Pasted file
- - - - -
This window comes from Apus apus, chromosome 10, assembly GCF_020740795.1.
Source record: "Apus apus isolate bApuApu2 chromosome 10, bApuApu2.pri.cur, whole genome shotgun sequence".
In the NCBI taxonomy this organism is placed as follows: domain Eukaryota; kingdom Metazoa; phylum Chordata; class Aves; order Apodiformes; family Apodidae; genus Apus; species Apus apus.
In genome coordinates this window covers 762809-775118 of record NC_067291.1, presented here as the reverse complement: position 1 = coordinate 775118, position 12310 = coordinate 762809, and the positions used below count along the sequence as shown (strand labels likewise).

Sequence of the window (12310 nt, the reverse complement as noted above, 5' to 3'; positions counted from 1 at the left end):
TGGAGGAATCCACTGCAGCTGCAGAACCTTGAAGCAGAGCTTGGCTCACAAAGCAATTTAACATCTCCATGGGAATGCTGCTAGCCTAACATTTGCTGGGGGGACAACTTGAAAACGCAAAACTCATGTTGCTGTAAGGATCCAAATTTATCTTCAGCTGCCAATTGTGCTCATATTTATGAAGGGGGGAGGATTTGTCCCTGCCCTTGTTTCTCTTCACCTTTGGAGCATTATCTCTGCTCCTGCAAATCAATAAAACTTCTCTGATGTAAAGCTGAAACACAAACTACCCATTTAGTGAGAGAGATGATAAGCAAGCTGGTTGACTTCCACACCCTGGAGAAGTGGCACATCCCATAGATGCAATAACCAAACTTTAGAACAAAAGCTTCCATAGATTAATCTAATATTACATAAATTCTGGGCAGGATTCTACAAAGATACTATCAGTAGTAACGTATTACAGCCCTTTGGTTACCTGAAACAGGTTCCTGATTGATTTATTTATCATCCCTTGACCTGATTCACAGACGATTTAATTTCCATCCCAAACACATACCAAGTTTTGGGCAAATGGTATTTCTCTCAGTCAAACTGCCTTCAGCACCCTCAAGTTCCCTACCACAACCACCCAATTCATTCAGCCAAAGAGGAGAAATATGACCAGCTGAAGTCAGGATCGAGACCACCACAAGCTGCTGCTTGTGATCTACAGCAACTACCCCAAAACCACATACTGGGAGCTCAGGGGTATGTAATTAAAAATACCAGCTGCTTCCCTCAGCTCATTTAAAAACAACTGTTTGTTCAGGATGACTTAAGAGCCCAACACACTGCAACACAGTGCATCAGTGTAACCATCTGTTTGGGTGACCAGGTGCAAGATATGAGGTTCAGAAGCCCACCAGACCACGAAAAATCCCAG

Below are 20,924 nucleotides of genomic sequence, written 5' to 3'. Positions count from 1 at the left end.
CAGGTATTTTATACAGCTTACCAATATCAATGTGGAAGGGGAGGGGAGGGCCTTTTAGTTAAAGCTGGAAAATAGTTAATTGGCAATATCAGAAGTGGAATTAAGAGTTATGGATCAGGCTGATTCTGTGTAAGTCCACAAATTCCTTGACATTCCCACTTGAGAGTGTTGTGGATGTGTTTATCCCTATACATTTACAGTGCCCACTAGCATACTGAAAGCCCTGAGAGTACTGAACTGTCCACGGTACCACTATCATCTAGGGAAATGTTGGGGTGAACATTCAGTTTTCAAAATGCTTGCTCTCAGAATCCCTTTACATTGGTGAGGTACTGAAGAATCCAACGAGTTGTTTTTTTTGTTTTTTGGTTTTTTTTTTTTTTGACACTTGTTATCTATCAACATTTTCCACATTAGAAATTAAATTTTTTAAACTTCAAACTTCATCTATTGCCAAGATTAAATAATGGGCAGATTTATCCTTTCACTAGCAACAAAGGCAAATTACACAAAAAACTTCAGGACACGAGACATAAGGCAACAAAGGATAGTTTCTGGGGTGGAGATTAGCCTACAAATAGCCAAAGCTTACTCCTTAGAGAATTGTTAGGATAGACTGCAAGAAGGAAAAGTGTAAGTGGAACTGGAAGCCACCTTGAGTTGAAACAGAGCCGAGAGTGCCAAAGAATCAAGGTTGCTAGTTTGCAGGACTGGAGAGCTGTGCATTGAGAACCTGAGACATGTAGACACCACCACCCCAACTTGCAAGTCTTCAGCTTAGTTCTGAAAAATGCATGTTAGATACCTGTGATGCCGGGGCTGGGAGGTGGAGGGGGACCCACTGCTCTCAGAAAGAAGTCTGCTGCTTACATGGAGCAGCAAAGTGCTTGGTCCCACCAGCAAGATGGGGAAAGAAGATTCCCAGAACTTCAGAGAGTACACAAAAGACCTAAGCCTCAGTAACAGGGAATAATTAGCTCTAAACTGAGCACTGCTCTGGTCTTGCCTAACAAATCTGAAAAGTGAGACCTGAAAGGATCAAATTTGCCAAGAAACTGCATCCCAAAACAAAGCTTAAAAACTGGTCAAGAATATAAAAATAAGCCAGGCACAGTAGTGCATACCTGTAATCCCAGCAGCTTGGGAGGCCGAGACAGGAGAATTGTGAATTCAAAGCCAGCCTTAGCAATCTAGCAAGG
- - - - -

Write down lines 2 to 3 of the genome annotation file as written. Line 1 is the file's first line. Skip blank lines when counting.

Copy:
Source record: "Apus apus isolate bApuApu2 chromosome 10, bApuApu2.pri.cur, whole genome shotgun sequence".
In the NCBI taxonomy this organism is placed as follows: domain Eukaryota; kingdom Metazoa; phylum Chordata; class Aves; order Apodiformes; family Apodidae; genus Apus; species Apus apus.